RICHMOND, Va. -- - A sign on the front entrance of the Supreme Court of Virginia states that anyone entering the building is required to wear a mask during the COVID-19 pandemic.
A decision by the court’s justices about whether or not parents should have a right to decide if their child should wear a mask within a school building will have ripple effects throughout Virginia.
Executive Order 2, signed by Governor Youngkin on inauguration day, took effect midnight Monday. The Youngkin administration said it gives parents the right to opt out of school mask requirements, a stance that is now challenged in Virginia’s highest court.
School districts across Virginia took different approaches, with many larger districts keeping mask requirements in place and others allowing parents to opt their students out of masking.
The Youngkin administration cites a 2013 state law that says parents have the right to make decisions on their child’s “upbringing, education, and care” to justify the order. The text of that law is clear, but opponents point out it was originally passed to codify a case before the Supreme Court of Virginia that dealt with a sperm donor’s parent's rights.
The main case challenging the order involves parents from Chesapeake, who filed a lawsuit saying the Governor’s order ignores astate law passed last yearthat states schools should follow CDC. guidelines to the “maximum extent practicable” during the pandemic.
The CDC recommends universal masking, but Republicans point out the guidance does not say masking is mandatory.
Seven school districts, including the city of Richmond, have also filed a suit arguing that the executive order oversteps their authority to set health and safety protocols for their students and staff.
“You can’t really have it both ways, and one of these has to take precedence over the other,” said CBS 6 legal analyst Todd Stone. “It’s very clear that the governor is saying one thing, and the General Assembly last year said something different. And people are confused about it.”
Stone said legal precedence is clear governors cannot issue orders that run the countrary to state laws passed by the General Assembly. Even though the Youngkin administration argues Executive Order 2 simply gives parents a right to make decisions, Stone said the challengers seem to have a strong case.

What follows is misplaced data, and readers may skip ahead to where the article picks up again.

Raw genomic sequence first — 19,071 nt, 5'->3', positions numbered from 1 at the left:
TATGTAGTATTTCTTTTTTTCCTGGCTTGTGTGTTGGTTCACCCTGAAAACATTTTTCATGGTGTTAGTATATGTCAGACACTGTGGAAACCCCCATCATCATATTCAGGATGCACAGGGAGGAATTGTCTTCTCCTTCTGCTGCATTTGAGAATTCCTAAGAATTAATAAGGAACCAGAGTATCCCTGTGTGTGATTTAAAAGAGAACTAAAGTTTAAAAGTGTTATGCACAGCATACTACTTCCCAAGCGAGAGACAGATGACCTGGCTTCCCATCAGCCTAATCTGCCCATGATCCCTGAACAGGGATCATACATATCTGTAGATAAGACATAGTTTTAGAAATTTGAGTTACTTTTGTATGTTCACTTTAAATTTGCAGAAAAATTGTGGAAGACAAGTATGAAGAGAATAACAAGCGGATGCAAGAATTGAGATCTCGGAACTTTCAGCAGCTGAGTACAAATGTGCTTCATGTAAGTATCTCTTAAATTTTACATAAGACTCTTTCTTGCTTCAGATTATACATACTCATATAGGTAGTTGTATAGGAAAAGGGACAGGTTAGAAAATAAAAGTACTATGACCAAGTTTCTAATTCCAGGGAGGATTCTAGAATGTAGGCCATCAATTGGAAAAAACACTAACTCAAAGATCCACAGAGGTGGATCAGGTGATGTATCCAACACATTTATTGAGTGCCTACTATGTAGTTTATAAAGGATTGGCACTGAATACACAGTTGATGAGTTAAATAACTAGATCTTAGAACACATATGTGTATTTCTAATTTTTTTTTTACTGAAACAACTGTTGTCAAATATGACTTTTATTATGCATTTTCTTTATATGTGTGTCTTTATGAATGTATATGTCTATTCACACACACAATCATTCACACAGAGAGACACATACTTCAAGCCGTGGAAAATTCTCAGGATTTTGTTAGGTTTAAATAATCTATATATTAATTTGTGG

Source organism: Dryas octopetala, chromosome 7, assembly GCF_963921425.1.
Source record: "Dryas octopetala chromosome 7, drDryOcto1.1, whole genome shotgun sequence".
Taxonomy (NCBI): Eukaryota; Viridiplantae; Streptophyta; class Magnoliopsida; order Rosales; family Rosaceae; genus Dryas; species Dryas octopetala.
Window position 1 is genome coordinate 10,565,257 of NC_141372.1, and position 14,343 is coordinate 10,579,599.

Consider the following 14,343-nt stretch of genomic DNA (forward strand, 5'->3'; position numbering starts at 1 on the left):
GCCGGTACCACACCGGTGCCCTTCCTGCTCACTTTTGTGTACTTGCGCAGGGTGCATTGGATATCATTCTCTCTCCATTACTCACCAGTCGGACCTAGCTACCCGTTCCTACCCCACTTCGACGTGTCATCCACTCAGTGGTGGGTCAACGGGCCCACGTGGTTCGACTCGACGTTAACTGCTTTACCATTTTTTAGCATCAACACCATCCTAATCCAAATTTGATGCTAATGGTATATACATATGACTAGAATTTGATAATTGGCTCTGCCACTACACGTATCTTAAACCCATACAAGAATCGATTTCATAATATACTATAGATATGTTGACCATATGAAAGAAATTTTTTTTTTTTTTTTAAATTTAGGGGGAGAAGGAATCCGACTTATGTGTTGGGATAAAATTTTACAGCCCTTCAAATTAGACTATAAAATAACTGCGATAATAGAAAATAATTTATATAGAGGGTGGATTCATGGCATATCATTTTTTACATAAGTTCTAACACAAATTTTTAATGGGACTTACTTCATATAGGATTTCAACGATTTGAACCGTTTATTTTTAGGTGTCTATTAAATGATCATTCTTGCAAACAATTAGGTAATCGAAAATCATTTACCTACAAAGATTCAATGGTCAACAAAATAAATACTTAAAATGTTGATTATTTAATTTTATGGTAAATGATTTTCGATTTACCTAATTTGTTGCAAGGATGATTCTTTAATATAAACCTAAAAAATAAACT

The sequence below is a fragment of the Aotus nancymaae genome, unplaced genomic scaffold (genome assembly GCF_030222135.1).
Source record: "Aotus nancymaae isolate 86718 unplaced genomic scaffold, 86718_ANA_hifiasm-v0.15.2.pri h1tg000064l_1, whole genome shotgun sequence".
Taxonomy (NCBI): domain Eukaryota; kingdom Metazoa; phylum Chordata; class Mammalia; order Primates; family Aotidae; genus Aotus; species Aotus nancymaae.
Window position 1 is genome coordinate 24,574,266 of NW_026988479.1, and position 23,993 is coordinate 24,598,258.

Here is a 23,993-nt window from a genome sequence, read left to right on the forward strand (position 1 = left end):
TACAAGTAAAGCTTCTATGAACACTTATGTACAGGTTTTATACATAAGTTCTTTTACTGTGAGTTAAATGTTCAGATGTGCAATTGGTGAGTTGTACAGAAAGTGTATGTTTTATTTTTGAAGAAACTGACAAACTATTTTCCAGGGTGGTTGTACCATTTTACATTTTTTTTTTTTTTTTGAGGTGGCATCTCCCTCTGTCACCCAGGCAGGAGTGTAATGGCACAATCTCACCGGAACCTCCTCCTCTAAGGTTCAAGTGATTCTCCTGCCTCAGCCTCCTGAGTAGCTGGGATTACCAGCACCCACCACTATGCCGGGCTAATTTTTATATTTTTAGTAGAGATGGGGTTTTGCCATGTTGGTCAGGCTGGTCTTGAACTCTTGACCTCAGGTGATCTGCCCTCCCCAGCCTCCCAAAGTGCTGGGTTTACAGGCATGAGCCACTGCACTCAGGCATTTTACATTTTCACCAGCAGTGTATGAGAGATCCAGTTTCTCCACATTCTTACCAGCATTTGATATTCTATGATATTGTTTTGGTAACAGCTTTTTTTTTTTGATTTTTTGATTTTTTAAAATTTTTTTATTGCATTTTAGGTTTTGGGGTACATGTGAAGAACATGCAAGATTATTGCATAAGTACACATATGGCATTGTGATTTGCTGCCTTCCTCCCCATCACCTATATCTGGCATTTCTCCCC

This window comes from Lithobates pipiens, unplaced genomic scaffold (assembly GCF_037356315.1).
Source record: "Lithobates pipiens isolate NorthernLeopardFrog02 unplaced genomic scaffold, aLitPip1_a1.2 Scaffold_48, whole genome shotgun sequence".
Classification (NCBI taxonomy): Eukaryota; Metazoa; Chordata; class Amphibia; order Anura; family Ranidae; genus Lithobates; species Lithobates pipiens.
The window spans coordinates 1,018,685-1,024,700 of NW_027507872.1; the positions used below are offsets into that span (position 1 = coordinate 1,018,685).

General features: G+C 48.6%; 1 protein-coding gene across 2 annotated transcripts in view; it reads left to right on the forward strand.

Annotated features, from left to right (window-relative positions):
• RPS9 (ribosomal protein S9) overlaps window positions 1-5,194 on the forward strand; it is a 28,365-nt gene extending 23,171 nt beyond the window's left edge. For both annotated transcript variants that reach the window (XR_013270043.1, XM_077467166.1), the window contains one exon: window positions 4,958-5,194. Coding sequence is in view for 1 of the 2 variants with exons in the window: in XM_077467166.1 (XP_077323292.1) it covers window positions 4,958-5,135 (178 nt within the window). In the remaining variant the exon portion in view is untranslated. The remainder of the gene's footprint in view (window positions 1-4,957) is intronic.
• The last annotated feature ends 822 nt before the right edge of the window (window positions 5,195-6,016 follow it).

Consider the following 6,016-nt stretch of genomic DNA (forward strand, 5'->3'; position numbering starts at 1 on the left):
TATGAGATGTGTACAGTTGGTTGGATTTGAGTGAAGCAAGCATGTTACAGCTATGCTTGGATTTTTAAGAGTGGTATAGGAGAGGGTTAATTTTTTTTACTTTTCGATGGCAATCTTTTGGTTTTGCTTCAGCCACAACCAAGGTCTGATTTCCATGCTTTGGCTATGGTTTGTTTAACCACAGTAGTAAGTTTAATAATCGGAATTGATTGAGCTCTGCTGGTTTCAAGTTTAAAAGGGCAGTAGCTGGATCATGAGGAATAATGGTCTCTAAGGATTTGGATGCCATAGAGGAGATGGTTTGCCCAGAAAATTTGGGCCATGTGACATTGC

Either way, he anticipates the Supreme Court of Virginia will act quickly.
“No matter what their decision is that’s something they’ll want to have out there publicly, really quickly, so that people have some clarity about how they’re going to behave,” Stone said.
State Senator David Suetterlein (R-Roanoke County) said he supports the executive order and believes it will hold up to court challenges. Suetterlein’s children attend public school in a district that kept their masking requirement and he said they wore masks Monday.
“If folks want to send their kids in masks, they’re free to do so. And other people that don’t want to do that, they’re free to make that same decision. In the meantime, while it plays out legally, we hope everyone will be respectful of each other, just like Governor Youngkin asked,” Suetterlein said. “I suspect [the Supreme Court of Virginia] will do the right thing and come down on the side of the law, which is also the side of parents in this case, and say parents get to decide.”
Amber Bowmer, one of the Chesapeake parents suing Governor Youngkin, said the order is putting the health and safety of students and teachers at risk to play politics.
“Teachers are tired,” Bowmer said. “It’s just unbearable, and to think that they’re putting their lives literally on the line for something as simple as wearing a mask. I just don’t understand it.”
A spokesperson for Attorney General Jason Miyares (R), who asked the court to dismiss the lawsuit, issued a new statement Monday:
“An unfortunate side effect of the COVID-19 emergency has been the irreversible harm to our children’s mental health and experience in the classroom. The attorney general stands by the governor's executive order. The General Assembly has given him the power to take appropriate steps to confront this emergency and his determination that parents should make decisions regarding the health, wellbeing and safety of their children was an appropriate use of that power. As we wait for the Supreme Court’s guidance, the attorney general’s office urges parents to listen to their principals. We have faith in the legal process and will not be commenting further on the pending litigation at this time.”
Although it does not match perfectly, many Virginians might remember when GOP lawmakers sued Gov. Terry McAuliffe’s order to restore voting rights to felons who served their time. The Supreme Court of Virginia ruled McAuliffe overstepped in that case.
Those involved in the Chesapeake lawsuit said they expect the Supreme Court of Virginia will issue a legal opinion in the case this week. As of now, no hearing date has been set.